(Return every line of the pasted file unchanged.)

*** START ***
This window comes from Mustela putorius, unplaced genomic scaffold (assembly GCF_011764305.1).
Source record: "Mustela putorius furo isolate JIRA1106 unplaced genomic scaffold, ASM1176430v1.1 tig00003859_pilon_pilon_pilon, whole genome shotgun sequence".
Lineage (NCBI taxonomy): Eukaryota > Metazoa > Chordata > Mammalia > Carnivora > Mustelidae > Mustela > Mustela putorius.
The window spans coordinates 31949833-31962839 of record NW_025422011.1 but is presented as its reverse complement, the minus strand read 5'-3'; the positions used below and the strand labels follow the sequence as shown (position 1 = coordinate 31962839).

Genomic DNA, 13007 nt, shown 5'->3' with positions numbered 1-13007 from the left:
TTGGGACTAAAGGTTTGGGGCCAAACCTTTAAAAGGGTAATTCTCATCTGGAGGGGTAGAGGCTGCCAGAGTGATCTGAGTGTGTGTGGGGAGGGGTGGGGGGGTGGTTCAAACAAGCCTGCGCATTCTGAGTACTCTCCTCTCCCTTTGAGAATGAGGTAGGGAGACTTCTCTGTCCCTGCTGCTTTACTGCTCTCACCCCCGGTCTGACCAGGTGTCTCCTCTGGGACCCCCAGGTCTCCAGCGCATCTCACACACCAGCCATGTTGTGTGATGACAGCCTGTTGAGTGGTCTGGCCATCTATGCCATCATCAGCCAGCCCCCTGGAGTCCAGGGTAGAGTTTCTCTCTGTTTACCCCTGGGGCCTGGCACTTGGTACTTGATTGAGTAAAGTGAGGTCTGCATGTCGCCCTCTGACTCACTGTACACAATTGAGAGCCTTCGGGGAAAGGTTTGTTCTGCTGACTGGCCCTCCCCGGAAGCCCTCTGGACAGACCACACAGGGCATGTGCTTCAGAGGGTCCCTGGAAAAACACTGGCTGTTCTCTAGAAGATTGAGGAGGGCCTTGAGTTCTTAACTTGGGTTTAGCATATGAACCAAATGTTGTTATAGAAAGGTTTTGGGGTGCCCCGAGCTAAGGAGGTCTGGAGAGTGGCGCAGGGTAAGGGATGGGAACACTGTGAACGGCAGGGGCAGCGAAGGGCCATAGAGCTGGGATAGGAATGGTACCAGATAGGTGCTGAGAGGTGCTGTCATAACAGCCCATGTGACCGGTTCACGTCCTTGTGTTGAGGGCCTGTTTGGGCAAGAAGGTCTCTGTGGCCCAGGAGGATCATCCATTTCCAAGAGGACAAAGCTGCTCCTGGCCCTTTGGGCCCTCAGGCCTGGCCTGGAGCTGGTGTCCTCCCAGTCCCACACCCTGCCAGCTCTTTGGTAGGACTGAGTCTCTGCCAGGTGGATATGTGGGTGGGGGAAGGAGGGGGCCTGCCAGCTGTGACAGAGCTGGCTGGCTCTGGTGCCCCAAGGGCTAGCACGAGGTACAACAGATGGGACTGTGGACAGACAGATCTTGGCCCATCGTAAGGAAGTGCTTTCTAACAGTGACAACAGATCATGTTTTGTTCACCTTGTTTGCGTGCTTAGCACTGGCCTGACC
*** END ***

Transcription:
This window comes from Mustela putorius, unplaced genomic scaffold (assembly GCF_011764305.1).
Source record: "Mustela putorius furo isolate JIRA1106 unplaced genomic scaffold, ASM1176430v1.1 tig00003859_pilon_pilon_pilon, whole genome shotgun sequence".
Lineage (NCBI taxonomy): Eukaryota > Metazoa > Chordata > Mammalia > Carnivora > Mustelidae > Mustela > Mustela putorius.
The window spans coordinates 31949833-31962839 of record NW_025422011.1 but is presented as its reverse complement, the minus strand read 5'-3'; the positions used below and the strand labels follow the sequence as shown (position 1 = coordinate 31962839).

Genomic DNA, 13007 nt, shown 5'->3' with positions numbered 1-13007 from the left:
TTGGGACTAAAGGTTTGGGGCCAAACCTTTAAAAGGGTAATTCTCATCTGGAGGGGTAGAGGCTGCCAGAGTGATCTGAGTGTGTGTGGGGAGGGGTGGGGGGGTGGTTCAAACAAGCCTGCGCATTCTGAGTACTCTCCTCTCCCTTTGAGAATGAGGTAGGGAGACTTCTCTGTCCCTGCTGCTTTACTGCTCTCACCCCCGGTCTGACCAGGTGTCTCCTCTGGGACCCCCAGGTCTCCAGCGCATCTCACACACCAGCCATGTTGTGTGATGACAGCCTGTTGAGTGGTCTGGCCATCTATGCCATCATCAGCCAGCCCCCTGGAGTCCAGGGTAGAGTTTCTCTCTGTTTACCCCTGGGGCCTGGCACTTGGTACTTGATTGAGTAAAGTGAGGTCTGCATGTCGCCCTCTGACTCACTGTACACAATTGAGAGCCTTCGGGGAAAGGTTTGTTCTGCTGACTGGCCCTCCCCGGAAGCCCTCTGGACAGACCACACAGGGCATGTGCTTCAGAGGGTCCCTGGAAAAACACTGGCTGTTCTCTAGAAGATTGAGGAGGGCCTTGAGTTCTTAACTTGGGTTTAGCATATGAACCAAATGTTGTTATAGAAAGGTTTTGGGGTGCCCCGAGCTAAGGAGGTCTGGAGAGTGGCGCAGGGTAAGGGATGGGAACACTGTGAACGGCAGGGGCAGCGAAGGGCCATAGAGCTGGGATAGGAATGGTACCAGATAGGTGCTGAGAGGTGCTGTCATAACAGCCCATGTGACCGGTTCACGTCCTTGTGTTGAGGGCCTGTTTGGGCAAGAAGGTCTCTGTGGCCCAGGAGGATCATCCATTTCCAAGAGGACAAAGCTGCTCCTGGCCCTTTGGGCCCTCAGGCCTGGCCTGGAGCTGGTGTCCTCCCAGTCCCACACCCTGCCAGCTCTTTGGTAGGACTGAGTCTCTGCCAGGTGGATATGTGGGTGGGGGAAGGAGGGGGCCTGCCAGCTGTGACAGAGCTGGCTGGCTCTGGTGCCCCAAGGGCTAGCACGAGGTACAACAGATGGGACTGTGGACAGACAGATCTTGGCCCATCGTAAGGAAGTGCTTTCTAACAGTGACAACAGATCATGTTTTGTTCACCTTGTTTGCGTGCTTAGCACTGGCCTGACC